Researchers explored the potential of a new form of carbon for usage in electronic devices.
A new form of atomically thin carbon tantalizes scientists that it can be used to create next generation rechargeable batteries. This material, known as biphenylene network, is highly conductive and may prove able to store more electrical energy than even graphene.
Researchers have been able to modify the arrangement of carbon atoms into a mesh that includes hexagons, squares and octagons, while ensuring the material is still only one atom thick.
Researchers found that atomically thin carbon allotropes have very different electrical properties. “If you take similar-width graphene nanoribbons, then they are typically semiconductors and this biphenylene is more readily a metal,” said Peter Liljeroth, professor in the department of applied physics at Aalto University. They implemented the biphenylene network of 21 atoms wideness using tunneling spectroscopy.
Researchers suggest that analyzing larger-scale samples can help in showing if a biphenylene anode could increase the efficiency of lithium-ion batteries, commonly used in mobile phones and electric vehicles.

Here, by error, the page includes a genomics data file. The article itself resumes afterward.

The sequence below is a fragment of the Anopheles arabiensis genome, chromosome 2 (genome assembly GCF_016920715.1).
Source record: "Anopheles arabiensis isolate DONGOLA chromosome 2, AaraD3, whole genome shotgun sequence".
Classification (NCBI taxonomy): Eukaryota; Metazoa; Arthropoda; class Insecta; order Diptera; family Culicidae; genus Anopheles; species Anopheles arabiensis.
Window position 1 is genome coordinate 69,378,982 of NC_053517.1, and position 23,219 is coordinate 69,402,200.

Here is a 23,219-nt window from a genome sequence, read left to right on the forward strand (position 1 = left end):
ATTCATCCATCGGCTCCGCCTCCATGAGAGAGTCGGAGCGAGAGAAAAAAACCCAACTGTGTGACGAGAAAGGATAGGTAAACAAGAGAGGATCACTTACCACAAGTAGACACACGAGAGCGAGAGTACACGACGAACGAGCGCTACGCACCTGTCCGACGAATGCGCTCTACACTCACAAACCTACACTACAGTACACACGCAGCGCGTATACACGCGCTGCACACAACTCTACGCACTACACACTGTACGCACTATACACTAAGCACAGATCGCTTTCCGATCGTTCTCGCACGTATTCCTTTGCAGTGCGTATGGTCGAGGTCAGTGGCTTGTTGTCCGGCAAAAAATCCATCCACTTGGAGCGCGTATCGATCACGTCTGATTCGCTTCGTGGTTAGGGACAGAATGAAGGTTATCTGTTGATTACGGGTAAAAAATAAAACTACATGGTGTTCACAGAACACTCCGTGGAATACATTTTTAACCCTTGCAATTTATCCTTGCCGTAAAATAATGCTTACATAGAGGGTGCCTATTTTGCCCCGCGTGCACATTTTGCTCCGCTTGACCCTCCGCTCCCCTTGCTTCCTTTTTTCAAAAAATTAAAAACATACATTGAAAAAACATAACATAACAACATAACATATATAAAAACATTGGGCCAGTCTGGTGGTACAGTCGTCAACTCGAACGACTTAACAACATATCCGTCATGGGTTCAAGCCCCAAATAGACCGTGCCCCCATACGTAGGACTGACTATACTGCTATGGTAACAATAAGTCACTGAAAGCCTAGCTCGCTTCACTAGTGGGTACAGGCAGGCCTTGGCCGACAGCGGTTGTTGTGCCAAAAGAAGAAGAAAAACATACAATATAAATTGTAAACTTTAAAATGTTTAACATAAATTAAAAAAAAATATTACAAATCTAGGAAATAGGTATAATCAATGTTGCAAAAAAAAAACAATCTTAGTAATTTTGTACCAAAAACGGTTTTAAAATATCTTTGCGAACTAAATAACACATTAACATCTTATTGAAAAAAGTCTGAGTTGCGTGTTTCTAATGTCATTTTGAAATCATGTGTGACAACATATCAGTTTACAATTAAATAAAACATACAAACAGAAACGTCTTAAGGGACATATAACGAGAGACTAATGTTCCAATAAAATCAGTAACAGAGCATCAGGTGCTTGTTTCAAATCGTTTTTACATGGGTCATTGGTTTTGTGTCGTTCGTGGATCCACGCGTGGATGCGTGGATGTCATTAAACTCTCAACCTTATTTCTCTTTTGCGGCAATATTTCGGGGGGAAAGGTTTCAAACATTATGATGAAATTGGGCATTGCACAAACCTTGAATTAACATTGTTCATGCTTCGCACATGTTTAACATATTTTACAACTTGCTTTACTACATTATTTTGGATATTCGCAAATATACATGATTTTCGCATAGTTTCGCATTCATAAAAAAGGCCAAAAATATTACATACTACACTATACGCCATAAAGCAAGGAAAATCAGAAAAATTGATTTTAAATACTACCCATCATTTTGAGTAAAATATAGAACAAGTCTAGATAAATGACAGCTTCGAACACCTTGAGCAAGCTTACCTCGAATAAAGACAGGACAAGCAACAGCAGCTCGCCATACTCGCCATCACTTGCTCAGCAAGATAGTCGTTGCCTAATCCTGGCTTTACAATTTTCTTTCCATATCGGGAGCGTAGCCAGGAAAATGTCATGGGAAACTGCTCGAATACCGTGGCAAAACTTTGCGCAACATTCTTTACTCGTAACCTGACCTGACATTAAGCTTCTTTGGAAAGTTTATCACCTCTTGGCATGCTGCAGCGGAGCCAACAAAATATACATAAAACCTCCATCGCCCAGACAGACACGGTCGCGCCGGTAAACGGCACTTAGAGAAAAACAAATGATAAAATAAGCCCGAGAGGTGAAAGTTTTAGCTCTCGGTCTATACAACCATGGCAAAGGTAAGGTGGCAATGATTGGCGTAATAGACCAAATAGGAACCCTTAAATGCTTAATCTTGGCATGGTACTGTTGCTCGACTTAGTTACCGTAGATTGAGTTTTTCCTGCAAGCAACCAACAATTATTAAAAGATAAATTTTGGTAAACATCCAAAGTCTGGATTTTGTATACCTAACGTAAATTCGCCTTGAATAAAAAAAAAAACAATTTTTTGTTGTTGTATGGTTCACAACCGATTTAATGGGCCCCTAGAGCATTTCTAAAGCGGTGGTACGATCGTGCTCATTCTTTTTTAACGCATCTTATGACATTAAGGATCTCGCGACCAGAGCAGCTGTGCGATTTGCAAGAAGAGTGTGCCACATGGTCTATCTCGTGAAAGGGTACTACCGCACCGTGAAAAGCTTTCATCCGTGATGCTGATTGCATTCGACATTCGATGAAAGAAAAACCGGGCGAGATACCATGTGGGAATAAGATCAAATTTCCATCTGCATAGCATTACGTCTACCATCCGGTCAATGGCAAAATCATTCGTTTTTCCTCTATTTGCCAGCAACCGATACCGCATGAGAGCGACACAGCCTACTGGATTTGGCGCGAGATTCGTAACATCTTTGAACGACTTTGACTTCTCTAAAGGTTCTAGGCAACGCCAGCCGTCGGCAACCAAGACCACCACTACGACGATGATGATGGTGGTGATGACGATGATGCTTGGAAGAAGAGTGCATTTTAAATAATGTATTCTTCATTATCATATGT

“If you have bulk or multilayer biphenylene… then there are theoretical predictions that the lithium storage capacity should be higher, much higher, than for graphene,” Dr. Liljeroth said.
The main challenge in implementing biphenylene networks is the accuracy of synthesis process of zipping together strips or ribbons of biphenylene of sufficient quality to form larger sheets, without certain parts of material defaulting to graphene.
The electrical conductivity of these materials allows for the formation of conducting wires for electronics at the smallest scale. Wires made of metals such as copper typically degrade at atomic thicknesses through a process of electromigration. A material like biphenylene aid in avoiding these difficulties.
“This is one of the problems that has to be overcome or solved, and carbon-based materials are quite good in this respect,” Prof. Liljeroth said.
“I would say there’s a lot of potential … now that they have shown that these structures are feasible, they are stable, at least under these conditions,” said Professor Roman Fasel, who heads the nanotech@surfaces Laboratory at the Swiss Federal Laboratories for Materials Science and Technology (EMPA).
According to him, this approach is difficult to scale up. “One direction is to optimize the synthesis to achieve a large area 2D network, let’s say for electrodes and things like that, but the other would be to find a way to make well-defined nanoribbons—so just the 1-D variant of the material,” he said.
“In some cases, a new material opens up something that was simply not possible to do with the existing technology, and then it can break through faster,” said Prof. Liljeroth. “But I don’t know about biphenylene—we’ll have to see about that.”